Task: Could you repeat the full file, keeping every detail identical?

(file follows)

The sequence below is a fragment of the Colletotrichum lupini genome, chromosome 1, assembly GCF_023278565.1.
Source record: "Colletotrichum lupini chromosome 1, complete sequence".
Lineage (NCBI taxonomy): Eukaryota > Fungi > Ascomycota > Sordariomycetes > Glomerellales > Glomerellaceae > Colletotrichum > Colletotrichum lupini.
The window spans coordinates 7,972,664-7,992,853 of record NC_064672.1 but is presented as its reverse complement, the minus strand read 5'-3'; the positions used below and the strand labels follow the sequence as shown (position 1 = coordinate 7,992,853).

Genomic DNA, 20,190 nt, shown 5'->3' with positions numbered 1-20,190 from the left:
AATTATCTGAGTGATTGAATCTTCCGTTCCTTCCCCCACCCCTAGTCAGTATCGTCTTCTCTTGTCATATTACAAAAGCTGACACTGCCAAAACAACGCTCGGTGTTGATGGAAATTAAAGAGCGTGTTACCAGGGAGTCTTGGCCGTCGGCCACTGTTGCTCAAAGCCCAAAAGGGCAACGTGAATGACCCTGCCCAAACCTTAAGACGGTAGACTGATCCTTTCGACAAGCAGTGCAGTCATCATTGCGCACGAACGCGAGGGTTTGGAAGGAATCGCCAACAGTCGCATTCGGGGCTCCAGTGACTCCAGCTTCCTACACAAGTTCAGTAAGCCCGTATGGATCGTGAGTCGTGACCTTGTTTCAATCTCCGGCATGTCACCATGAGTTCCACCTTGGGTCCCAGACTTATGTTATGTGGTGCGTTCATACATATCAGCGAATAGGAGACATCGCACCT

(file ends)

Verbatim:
The sequence below is a fragment of the Colletotrichum lupini genome, chromosome 1, assembly GCF_023278565.1.
Source record: "Colletotrichum lupini chromosome 1, complete sequence".
Lineage (NCBI taxonomy): Eukaryota > Fungi > Ascomycota > Sordariomycetes > Glomerellales > Glomerellaceae > Colletotrichum > Colletotrichum lupini.
The window spans coordinates 7,972,664-7,992,853 of record NC_064672.1 but is presented as its reverse complement, the minus strand read 5'-3'; the positions used below and the strand labels follow the sequence as shown (position 1 = coordinate 7,992,853).

Genomic DNA, 20,190 nt, shown 5'->3' with positions numbered 1-20,190 from the left:
AATTATCTGAGTGATTGAATCTTCCGTTCCTTCCCCCACCCCTAGTCAGTATCGTCTTCTCTTGTCATATTACAAAAGCTGACACTGCCAAAACAACGCTCGGTGTTGATGGAAATTAAAGAGCGTGTTACCAGGGAGTCTTGGCCGTCGGCCACTGTTGCTCAAAGCCCAAAAGGGCAACGTGAATGACCCTGCCCAAACCTTAAGACGGTAGACTGATCCTTTCGACAAGCAGTGCAGTCATCATTGCGCACGAACGCGAGGGTTTGGAAGGAATCGCCAACAGTCGCATTCGGGGCTCCAGTGACTCCAGCTTCCTACACAAGTTCAGTAAGCCCGTATGGATCGTGAGTCGTGACCTTGTTTCAATCTCCGGCATGTCACCATGAGTTCCACCTTGGGTCCCAGACTTATGTTATGTGGTGCGTTCATACATATCAGCGAATAGGAGACATCGCACCT